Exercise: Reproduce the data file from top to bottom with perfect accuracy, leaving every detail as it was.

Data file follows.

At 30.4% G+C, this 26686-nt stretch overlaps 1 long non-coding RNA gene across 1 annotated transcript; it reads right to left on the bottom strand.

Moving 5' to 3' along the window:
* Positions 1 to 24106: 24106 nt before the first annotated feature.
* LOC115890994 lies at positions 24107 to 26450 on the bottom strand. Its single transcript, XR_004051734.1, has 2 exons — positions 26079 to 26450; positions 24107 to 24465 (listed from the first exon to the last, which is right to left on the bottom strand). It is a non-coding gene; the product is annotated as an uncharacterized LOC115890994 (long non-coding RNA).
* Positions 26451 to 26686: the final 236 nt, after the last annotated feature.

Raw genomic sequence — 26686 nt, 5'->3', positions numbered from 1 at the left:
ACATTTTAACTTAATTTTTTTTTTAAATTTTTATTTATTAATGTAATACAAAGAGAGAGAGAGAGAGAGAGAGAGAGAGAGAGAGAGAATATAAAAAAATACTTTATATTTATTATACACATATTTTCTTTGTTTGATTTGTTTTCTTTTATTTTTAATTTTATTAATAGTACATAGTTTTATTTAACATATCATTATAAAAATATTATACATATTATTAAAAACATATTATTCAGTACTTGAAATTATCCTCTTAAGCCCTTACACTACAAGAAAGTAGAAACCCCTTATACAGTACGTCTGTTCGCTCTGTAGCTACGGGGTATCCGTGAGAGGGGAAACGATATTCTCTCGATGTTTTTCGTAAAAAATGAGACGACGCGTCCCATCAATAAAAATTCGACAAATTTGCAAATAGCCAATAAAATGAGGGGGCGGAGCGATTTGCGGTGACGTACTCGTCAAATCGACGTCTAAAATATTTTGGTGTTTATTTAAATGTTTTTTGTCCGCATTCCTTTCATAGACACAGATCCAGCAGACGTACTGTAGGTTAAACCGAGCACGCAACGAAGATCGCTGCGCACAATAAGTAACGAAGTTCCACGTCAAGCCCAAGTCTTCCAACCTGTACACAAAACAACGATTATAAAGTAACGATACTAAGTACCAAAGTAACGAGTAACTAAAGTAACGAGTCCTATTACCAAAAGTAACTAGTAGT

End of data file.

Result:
At 30.4% G+C, this 26686-nt stretch overlaps 1 long non-coding RNA gene across 1 annotated transcript; it reads right to left on the bottom strand.

Moving 5' to 3' along the window:
* Positions 1 to 24106: 24106 nt before the first annotated feature.
* LOC115890994 lies at positions 24107 to 26450 on the bottom strand. Its single transcript, XR_004051734.1, has 2 exons — positions 26079 to 26450; positions 24107 to 24465 (listed from the first exon to the last, which is right to left on the bottom strand). It is a non-coding gene; the product is annotated as an uncharacterized LOC115890994 (long non-coding RNA).
* Positions 26451 to 26686: the final 236 nt, after the last annotated feature.

Raw genomic sequence — 26686 nt, 5'->3', positions numbered from 1 at the left:
ACATTTTAACTTAATTTTTTTTTTAAATTTTTATTTATTAATGTAATACAAAGAGAGAGAGAGAGAGAGAGAGAGAGAGAGAGAGAGAATATAAAAAAATACTTTATATTTATTATACACATATTTTCTTTGTTTGATTTGTTTTCTTTTATTTTTAATTTTATTAATAGTACATAGTTTTATTTAACATATCATTATAAAAATATTATACATATTATTAAAAACATATTATTCAGTACTTGAAATTATCCTCTTAAGCCCTTACACTACAAGAAAGTAGAAACCCCTTATACAGTACGTCTGTTCGCTCTGTAGCTACGGGGTATCCGTGAGAGGGGAAACGATATTCTCTCGATGTTTTTCGTAAAAAATGAGACGACGCGTCCCATCAATAAAAATTCGACAAATTTGCAAATAGCCAATAAAATGAGGGGGCGGAGCGATTTGCGGTGACGTACTCGTCAAATCGACGTCTAAAATATTTTGGTGTTTATTTAAATGTTTTTTGTCCGCATTCCTTTCATAGACACAGATCCAGCAGACGTACTGTAGGTTAAACCGAGCACGCAACGAAGATCGCTGCGCACAATAAGTAACGAAGTTCCACGTCAAGCCCAAGTCTTCCAACCTGTACACAAAACAACGATTATAAAGTAACGATACTAAGTACCAAAGTAACGAGTAACTAAAGTAACGAGTCCTATTACCAAAAGTAACTAGTAGT